the minor premise

the minor premise

Saturday, January 31, 2009

Now where will I get my weekly grammar fix?

Earlier this month, I lamented the laying off of Nat Hentoff by the Village Voice.

Today I learned that James_J._Kilpatrick is retiring from the newspaper business at the age of 88.

Kilpatrick's picture and byline are among my earliest newspaper memories; he began writing a syndicated column (having already spent years as a writer and editor) in 1964. I think I was aware of his column even before I had graduated from the funnies page to the grownup sections of the paper. As several of the newspapers of my youth in Virginia carried his column, I often read it. (Kilpatrick edited the Richmond Times-Dispatch before "retiring" to Supreme Court news and column writing.)

In recent years, I've enjoyed (not to mention clipped for future reference) his "Writer's Art" column.

Kilpatrick has earned his time off, I suppose. But I'm going to miss those treatises on dangling participials, purple prose, and obscure words.

Thanks for your efforts in support of good writing, Mr. Kilpatrick. You have made it possible for many a grammar geek to keep his (or her) sense of humor in the face of declining literary standards.

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Tuesday, January 27, 2009

Yard Eco, Jan '09 Edition

The American Robins turned up Sunday, along with a big flock of blackbirds: mostly or entirely redwings, as far as I could see. I had actually been hearing the blackbirds in trees around the neighborhood since late the previous week; they just hadn't visited our yard. Yesterday there were quite a few common grackles around and one pair hung around the feeders a bit, the male actually on the feeder while the female kept to the gound nearby.

A few goldfinches have come back to the feeders recently after a brief hiatus. They are just beginning to get their breeding plumage. I only see about three at a time, usually, though I suppose things will pick up as it gets warmer. Several house finches are also hanging around. One of the females had awful conjunctivitis with the left eye swollen shut. She may have ridden it out as I later noticed a female with a sticky-looking patch of feathers just behind and below her left eye. Dark-eyed juncos have been hanging out under the feeders, occasionally flying up to browse there directly, in groups of perhaps a dozen. Chipping sparrows are frequenting the feeders as usual, as are quite a few mourning doves.

As always, there is the local pair of cardinals. I think they are a new pair. The male that held down our yard last year lost all the feathers on his head (whether through disease or an encounter with something bigger and meaner than he was I'm not sure) and looked like a pint-sized red vulture for several weeks before we lost track of him. It's possible he grew them back, I suppose, but the male there now looks more youthful and less battered. Could be offspring, I suppose, as the old pair seemed to be pretty successful at fledging youngsters every summer.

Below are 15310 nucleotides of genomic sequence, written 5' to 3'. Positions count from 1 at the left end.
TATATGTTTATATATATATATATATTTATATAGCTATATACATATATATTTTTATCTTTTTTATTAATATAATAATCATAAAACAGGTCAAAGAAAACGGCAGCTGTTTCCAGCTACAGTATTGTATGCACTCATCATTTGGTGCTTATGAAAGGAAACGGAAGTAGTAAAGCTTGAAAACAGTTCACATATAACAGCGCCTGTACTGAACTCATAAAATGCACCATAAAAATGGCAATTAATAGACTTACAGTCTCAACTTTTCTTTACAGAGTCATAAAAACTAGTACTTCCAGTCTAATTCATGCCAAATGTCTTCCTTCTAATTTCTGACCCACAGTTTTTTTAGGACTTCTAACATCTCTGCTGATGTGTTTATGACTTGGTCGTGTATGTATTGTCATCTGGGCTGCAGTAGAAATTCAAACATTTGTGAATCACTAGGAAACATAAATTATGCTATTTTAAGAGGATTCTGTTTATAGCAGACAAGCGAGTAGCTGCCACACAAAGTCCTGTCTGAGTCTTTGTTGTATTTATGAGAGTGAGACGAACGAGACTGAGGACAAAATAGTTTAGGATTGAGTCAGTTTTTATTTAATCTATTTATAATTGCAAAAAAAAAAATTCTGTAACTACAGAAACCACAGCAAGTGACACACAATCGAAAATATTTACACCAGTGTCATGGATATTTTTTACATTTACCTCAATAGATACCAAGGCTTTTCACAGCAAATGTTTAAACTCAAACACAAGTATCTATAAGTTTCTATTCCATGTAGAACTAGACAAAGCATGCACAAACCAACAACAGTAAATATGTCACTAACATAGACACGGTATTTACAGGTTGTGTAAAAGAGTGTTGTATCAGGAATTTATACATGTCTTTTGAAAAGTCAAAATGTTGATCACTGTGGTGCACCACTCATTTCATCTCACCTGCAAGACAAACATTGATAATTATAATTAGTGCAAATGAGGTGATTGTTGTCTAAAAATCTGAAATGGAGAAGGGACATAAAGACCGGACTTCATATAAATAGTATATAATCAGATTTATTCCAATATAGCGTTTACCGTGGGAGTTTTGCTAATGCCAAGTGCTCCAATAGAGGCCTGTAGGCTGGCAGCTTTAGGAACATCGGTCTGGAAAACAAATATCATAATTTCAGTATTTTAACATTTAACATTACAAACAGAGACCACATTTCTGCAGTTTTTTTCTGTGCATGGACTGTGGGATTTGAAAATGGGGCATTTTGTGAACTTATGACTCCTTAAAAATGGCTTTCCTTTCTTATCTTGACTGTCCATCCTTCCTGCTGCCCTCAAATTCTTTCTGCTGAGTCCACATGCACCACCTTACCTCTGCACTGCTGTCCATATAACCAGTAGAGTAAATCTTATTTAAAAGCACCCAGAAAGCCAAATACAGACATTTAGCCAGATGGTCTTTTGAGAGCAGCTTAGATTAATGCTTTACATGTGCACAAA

Monday, January 26, 2009

A Tale of Two Sporting Events, or Bout Time

I have loved sports all my life. When I was younger, I enjoyed the usual sports, especially football and basketball. While life choices, injury, physical limitations and, yes, lack of talent made sports less a part of my life after age 17, I still enjoy sports both as a participant and a spectator. This past weekend, I was able to do both, and experience two very different cultures while doing so.

I fence as a hobby, and this weekend I participated in fencing tournament. My weapon of choice is epee. While the other weapons (foil, sabre) are encumbered with esoteric rules governing scoring and target area, epee fencing is simplicity itself. If you hit your opponent without being hit, you score. If both fencers hit simultaneously, they both score. The epee fencer can hit any part of his opponent -- the sword arm is frequently the target of choice because it is the part of the body closest to the fencer. Despite the relative simplicty of the game, skill and strategy are both necessary to do well. To do really well, athleticism is also a plus. A fencing bout contains a bit of ceremony, with salutes and handshakes required at the proper times. The sport does involve contact, and bruises are not unusual, especially in epee. However, despite the exertion, the particpants are almost always civil on and off the fencing strip.

There were few spectators at the tournament who were not participants themselves. Included in the participants and coaches were a published author, businessmen, college instructors, and students.

My portion of the tournament did not go very well. After starting relatively well in the preliminary rounds (2 wins, 2 losses), I lost to a lower seeded fencer, lost two places in the standings and was eliminated from competition.

My second sports outing of the day involved a very different atmosphere. A coworker had been encouraging me to go see her participate in her sport of choice: roller derby. Prior to her invitation, I had not even thought of the sport for decades. Indeed, what I remembered was less sport and more "sports entertainment," very much like professional wrestling. When I was a kid, between weekend episodes of the Three Stooges or the Li'l Rascals, I would occasionally tune into matches involving the Washington Tiger-Cats, who would whiz around a banked rink flinging their opponents into and over the protective rail. The teams were co-ed, with men and women alternating periods. Characters like Little Richard Brown and Big Bertha were the stars, and my brother and I would reinact the matches in our socks on the tiled floor in the basement rec room. For a look at roller derby of this era, see the film Kansas City Bomber.